• Is the sign-up procedure simple enough for your target audience?
  • Is the platform professional enough for your target audience?
  • What about accessibility of content on different (mobile) devices and for different types of users (age, profession, sector, experience, education, confidentiality, security, legal and technical issues, specific needs etc.)?
  • Who owns the uploaded content? Consider openly licensed content and keeping track of assets via an asset log etc. (e.g. process for course design), acknowledgements etc. -> for more information to this topic, check out our guidelines for business and higher education.
Design your MOOC to engage appropriately with as many learners in your target audience(s) as possible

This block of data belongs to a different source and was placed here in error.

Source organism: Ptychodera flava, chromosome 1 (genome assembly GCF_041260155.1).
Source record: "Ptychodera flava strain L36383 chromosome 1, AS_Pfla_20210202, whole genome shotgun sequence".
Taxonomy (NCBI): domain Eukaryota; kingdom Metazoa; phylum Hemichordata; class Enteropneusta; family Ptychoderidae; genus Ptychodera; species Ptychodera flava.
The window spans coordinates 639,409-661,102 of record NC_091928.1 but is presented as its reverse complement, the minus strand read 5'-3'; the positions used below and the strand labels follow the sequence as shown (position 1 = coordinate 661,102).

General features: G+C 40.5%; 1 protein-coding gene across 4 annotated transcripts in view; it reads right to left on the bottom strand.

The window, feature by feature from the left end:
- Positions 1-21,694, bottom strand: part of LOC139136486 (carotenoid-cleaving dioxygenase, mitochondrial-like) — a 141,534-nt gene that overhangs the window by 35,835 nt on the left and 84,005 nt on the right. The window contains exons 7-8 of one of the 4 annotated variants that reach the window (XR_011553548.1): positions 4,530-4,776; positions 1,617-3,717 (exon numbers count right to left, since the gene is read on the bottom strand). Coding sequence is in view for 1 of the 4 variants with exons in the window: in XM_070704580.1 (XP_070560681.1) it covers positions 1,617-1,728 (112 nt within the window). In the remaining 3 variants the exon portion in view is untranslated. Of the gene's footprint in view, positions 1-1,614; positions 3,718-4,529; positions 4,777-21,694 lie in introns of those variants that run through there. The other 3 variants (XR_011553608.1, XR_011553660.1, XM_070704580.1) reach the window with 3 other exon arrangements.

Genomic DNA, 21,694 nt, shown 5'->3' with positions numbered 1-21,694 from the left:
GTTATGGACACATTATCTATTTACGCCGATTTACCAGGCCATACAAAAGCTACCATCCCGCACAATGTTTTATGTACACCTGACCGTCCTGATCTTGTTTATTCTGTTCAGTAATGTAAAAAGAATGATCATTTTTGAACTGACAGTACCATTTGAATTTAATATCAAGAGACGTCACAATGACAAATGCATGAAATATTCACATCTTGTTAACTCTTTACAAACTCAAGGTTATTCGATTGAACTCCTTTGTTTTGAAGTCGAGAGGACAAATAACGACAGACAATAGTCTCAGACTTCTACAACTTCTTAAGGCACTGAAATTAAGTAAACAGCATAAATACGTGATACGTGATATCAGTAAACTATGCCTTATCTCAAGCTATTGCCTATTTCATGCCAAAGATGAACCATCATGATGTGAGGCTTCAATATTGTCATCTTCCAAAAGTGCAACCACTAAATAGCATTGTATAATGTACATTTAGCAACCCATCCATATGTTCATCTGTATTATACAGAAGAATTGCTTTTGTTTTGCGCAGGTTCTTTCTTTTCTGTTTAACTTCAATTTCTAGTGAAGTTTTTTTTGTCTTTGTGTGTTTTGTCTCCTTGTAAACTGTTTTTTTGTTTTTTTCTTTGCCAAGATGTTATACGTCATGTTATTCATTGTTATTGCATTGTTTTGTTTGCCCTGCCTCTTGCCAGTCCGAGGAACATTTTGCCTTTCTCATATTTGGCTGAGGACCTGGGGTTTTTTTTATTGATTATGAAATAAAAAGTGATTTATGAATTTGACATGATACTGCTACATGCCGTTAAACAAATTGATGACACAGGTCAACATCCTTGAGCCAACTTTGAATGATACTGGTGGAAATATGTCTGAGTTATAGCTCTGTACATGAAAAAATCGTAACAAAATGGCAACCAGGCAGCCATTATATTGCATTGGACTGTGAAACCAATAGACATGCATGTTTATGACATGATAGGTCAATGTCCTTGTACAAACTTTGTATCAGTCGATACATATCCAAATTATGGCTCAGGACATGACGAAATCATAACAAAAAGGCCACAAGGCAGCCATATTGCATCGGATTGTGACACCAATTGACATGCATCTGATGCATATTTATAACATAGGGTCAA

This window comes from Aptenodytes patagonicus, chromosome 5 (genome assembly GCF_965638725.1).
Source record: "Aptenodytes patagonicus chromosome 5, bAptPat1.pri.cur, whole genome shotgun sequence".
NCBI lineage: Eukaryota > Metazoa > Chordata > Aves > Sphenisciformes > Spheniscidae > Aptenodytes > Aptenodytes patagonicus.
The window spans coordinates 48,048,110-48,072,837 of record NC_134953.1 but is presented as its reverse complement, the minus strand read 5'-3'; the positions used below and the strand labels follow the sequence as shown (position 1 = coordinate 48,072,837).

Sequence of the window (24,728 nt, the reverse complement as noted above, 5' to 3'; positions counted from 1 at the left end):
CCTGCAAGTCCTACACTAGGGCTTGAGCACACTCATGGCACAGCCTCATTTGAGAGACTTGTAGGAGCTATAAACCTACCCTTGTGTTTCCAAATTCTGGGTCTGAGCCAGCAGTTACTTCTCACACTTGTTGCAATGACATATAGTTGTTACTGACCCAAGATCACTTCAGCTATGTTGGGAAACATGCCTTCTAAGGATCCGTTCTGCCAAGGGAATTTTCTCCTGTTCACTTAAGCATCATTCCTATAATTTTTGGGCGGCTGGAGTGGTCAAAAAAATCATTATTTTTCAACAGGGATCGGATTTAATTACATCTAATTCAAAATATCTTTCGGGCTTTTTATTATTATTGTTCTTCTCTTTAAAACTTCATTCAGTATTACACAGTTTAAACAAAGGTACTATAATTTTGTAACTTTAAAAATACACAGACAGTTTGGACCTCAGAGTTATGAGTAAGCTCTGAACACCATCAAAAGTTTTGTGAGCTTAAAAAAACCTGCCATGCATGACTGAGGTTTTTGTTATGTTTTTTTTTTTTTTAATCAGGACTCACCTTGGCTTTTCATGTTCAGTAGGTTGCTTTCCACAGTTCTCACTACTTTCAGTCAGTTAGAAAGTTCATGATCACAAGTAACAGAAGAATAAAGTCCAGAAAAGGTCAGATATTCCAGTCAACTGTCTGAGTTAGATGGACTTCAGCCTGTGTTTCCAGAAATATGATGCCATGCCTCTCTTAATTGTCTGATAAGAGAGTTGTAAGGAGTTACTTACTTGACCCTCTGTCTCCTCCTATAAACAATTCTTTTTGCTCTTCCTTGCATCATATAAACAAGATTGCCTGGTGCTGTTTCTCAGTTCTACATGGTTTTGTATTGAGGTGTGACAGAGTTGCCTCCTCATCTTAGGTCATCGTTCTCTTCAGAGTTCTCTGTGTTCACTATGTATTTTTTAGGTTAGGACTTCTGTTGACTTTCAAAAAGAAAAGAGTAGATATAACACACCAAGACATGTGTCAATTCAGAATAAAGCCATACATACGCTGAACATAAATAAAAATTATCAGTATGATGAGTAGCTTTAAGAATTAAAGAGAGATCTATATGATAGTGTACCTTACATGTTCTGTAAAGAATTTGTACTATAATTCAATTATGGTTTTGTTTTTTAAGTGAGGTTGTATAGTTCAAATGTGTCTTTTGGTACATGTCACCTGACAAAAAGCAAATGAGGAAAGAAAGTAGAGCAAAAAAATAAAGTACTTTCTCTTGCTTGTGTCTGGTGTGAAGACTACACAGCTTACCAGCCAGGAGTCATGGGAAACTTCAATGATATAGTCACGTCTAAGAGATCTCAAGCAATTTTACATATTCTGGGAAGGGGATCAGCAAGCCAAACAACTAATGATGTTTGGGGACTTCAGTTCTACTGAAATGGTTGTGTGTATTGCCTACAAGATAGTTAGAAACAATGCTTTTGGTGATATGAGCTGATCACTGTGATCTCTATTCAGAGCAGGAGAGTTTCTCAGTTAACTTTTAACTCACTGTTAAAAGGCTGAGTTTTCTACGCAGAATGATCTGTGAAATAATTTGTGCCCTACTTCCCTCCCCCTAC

• Consider that familiarity with MOOCs varies among learners.
  • Be clear about who your target audience(s) is (are) and their learning outcomes.
  • Consider providing MOOC content in multiple languages (be aware of additional costs and effort).
  • Include examples or activities which reflect specific target audience(s) localities/circumstances.
  • Try to offer additional community building activities, which differentiate your MOOC from others (e.g. closing event, outtakes from videos etc.)
Use educational design tools and well-approved didactical approaches
  • Familiarize yourself with different tools. We used for example Learning Design Principles, e-Moderation tools (Gilly Salmon), but there are others.
  • Choose an appropriate learning design framework (and adapt it to your needs if appropriate). This will help you structure the development process and ensure your MOOC delivers on the intended learning outcomes.
Get early feedback by running pre-tests with your target Group
  • Estimate the required time to complete the MOOC and specific activities upfront and test it with your target group.
  • If possible, let representatives of your target group try out an early prototype of your MOOC in front of you and observe them.